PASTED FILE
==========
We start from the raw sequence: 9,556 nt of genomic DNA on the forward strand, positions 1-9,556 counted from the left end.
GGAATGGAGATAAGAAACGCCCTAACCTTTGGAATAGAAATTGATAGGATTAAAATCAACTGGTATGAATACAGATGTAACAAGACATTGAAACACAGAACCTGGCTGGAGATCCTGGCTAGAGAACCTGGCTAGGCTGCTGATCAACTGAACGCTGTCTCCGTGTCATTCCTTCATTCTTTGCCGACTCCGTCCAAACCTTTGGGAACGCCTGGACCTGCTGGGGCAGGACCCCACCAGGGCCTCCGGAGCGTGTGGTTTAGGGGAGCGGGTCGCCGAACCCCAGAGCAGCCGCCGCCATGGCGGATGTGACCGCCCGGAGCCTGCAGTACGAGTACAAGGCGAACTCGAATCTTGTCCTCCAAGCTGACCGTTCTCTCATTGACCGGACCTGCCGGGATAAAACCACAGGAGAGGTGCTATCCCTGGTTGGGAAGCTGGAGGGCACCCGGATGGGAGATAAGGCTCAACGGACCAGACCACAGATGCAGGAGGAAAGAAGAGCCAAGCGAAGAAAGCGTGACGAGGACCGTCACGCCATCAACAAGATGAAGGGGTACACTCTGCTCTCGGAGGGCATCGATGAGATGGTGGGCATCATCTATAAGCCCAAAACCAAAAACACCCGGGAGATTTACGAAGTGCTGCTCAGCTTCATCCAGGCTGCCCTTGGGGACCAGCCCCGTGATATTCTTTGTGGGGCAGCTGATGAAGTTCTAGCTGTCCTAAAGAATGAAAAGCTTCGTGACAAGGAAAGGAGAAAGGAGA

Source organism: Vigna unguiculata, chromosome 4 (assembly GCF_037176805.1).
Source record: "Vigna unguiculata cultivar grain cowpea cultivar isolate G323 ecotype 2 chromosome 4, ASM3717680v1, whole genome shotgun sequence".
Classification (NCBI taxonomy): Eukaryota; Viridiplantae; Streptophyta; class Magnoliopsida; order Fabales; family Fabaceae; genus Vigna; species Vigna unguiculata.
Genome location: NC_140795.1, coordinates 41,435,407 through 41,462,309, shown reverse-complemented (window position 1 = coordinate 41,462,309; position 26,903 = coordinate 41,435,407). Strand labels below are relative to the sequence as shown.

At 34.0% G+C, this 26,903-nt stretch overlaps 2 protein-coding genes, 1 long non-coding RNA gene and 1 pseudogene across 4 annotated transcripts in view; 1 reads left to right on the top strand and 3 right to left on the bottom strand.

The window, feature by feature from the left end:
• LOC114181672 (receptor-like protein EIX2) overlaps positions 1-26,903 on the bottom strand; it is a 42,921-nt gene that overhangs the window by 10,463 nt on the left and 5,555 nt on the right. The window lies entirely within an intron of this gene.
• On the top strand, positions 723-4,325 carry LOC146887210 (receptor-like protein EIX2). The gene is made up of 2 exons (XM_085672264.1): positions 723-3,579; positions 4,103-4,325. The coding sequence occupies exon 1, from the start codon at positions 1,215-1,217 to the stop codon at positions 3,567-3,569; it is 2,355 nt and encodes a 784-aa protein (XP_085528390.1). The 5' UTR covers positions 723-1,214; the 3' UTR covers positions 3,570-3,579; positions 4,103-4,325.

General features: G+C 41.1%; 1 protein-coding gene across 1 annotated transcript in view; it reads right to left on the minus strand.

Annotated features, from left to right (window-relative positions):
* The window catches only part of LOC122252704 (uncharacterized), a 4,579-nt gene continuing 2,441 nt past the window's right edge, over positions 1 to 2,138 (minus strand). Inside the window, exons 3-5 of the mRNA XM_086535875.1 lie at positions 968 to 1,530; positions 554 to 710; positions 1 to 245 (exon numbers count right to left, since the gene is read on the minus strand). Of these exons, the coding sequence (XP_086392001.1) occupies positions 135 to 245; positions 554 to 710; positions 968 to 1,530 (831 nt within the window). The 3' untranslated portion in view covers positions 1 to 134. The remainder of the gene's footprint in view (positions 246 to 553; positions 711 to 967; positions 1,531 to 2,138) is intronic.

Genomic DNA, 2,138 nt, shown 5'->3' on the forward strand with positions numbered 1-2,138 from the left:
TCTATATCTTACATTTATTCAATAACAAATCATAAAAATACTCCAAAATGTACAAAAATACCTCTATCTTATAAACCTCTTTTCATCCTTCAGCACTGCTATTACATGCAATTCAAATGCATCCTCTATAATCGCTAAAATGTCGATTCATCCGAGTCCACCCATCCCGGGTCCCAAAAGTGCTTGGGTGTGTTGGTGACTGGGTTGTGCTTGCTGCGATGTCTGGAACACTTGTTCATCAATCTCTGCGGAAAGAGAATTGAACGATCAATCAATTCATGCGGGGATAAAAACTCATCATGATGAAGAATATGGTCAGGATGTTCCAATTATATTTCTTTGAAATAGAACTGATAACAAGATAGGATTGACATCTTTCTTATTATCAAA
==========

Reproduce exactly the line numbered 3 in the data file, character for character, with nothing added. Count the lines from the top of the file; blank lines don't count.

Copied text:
Source organism: Vigna unguiculata, chromosome 4 (assembly GCF_037176805.1).